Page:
It doesn’t end there. In addition to episodes of Torchwood, Downton directors Andy Goddard and James Strong have both helmed episodes of new Who, with The Next Doctor, The Impossible Planet, The Satan Pit, Daleks In Manhattan, Evolution Of The Daleks, Voyage Of The Damned, Partners In Crime and Planet Of The Dead between them.

And finally, Ealing Studios, where Downton’s below-stairs and servant’s quarters scenes are filmed, was home to (amongst many, many other things) years of Doctor Who.

7. Lady Mary is Death’s granddaughter 

No, we're not being rude about the Dowager Countess (perish the thought). Michelle Dockery’s second TV role was as Susan Sto-Helit in Sky One’s live-action adaptation of Terry Pratchett’s The Hogfather, a performance that cemented her status as a captivating screen presence with a voice that demands you pay attention. Cousin Matthew really didn't stand a chance.

8. Housemaid Gwen got lost on the way to that secretarial job 

…and ended up beyond the wall. Ambitious farm girl Gwen left service at Downton in series one to pursue a career in telephony, but actress Rose Leslie went on to something much more exciting: life as wildling freewoman Ygritte, a recurring character in season two of HBO’s superb Game Of Thrones. You know nothing, John Bates?

9. Bits of King Ralph were also filmed there 

The role of Lord Graves in 1991 comedy King Ralph probably doesn’t rank amongst John Hurt’s most memorable screen performances, but it is the part that saw him an inhabitant of Highclere Castle, the imposing residence which stands in for Downton’s titular Abbey in the series. Highclere also provided an interior location for Kubrick’s final film, Eyes Wide Shut, and an exterior location for 1991’s Robin Hood: Prince Of Thieves. We’ll gloss over the fact that it’s also the place Katie Price and Peter Andre tied the knot if that’s okay with you.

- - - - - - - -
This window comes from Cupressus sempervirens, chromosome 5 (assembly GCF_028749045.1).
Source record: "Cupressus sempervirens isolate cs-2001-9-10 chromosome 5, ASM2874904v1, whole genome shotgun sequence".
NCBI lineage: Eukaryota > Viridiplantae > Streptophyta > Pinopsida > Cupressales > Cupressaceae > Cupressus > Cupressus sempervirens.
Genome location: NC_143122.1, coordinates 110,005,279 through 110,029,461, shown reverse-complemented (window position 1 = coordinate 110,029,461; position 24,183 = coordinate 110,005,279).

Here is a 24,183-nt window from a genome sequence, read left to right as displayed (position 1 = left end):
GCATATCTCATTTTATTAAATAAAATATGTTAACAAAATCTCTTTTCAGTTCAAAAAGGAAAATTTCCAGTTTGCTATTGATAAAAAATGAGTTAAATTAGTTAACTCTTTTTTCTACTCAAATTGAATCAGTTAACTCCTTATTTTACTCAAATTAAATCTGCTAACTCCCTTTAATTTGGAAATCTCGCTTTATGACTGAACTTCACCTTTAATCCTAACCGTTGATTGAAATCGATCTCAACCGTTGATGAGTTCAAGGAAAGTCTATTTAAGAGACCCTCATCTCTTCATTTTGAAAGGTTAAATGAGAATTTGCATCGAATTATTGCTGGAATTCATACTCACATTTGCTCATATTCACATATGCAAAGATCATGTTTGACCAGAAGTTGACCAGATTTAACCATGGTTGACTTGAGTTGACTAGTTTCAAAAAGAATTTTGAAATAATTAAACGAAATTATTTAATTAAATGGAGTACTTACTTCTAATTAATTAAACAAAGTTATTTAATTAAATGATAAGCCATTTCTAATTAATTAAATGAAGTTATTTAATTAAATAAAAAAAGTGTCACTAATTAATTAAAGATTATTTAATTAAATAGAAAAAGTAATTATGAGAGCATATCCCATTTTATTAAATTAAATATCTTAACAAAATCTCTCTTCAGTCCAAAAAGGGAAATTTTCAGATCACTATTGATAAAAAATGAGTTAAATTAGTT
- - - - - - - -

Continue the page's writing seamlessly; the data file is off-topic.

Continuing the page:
10. The Dowager Countess is head of Gryffindor House 

Dame Maggie Smith’s stage and screen career needs no introduction, nor does it need pointing out to anyone who’s been awake at any point in the last decade that as well as playing the formidable Lady Violet, Smith had a key recurring role as Professor McGonagall in the Harry Potter series. For retro geek points though, her part as Thetis in the 1981 Clash Of The Titans also deserves a mention.

11. Mrs Patmore the cook used to be a giant talking beaver 

Children of the eighties should have no trouble remembering the BBC’s The Chronicles Of Narnia Sunday teatime adaptations, which began in 1988 with the best known of C.S Lewis’ stories, The Lion, The Witch, and the Wardrobe. The budget in those days didn’t quite match the story’s imagination, which is either all part of the series’ charm, or a risible mess, depending on your perspective. Mrs Beaver, here played by Downton actress Lesley Nicol in what looks like a recycled Ewok outfit.

12. Downton shares a production designer with Roland Rat 

And last on this list of tenuous geeky connections, we quite enjoyed finding out that Downton Abbey’s production designer, Donal Woods, cut his teeth designing 1986 children’s TV puppet series Roland Rat. (For anyone having trouble telling Lady Sybil and the titular rodent apart, Roland's the one on the right).

The third series of Downton Abbey began on ITV1 on Sunday the 16th of September.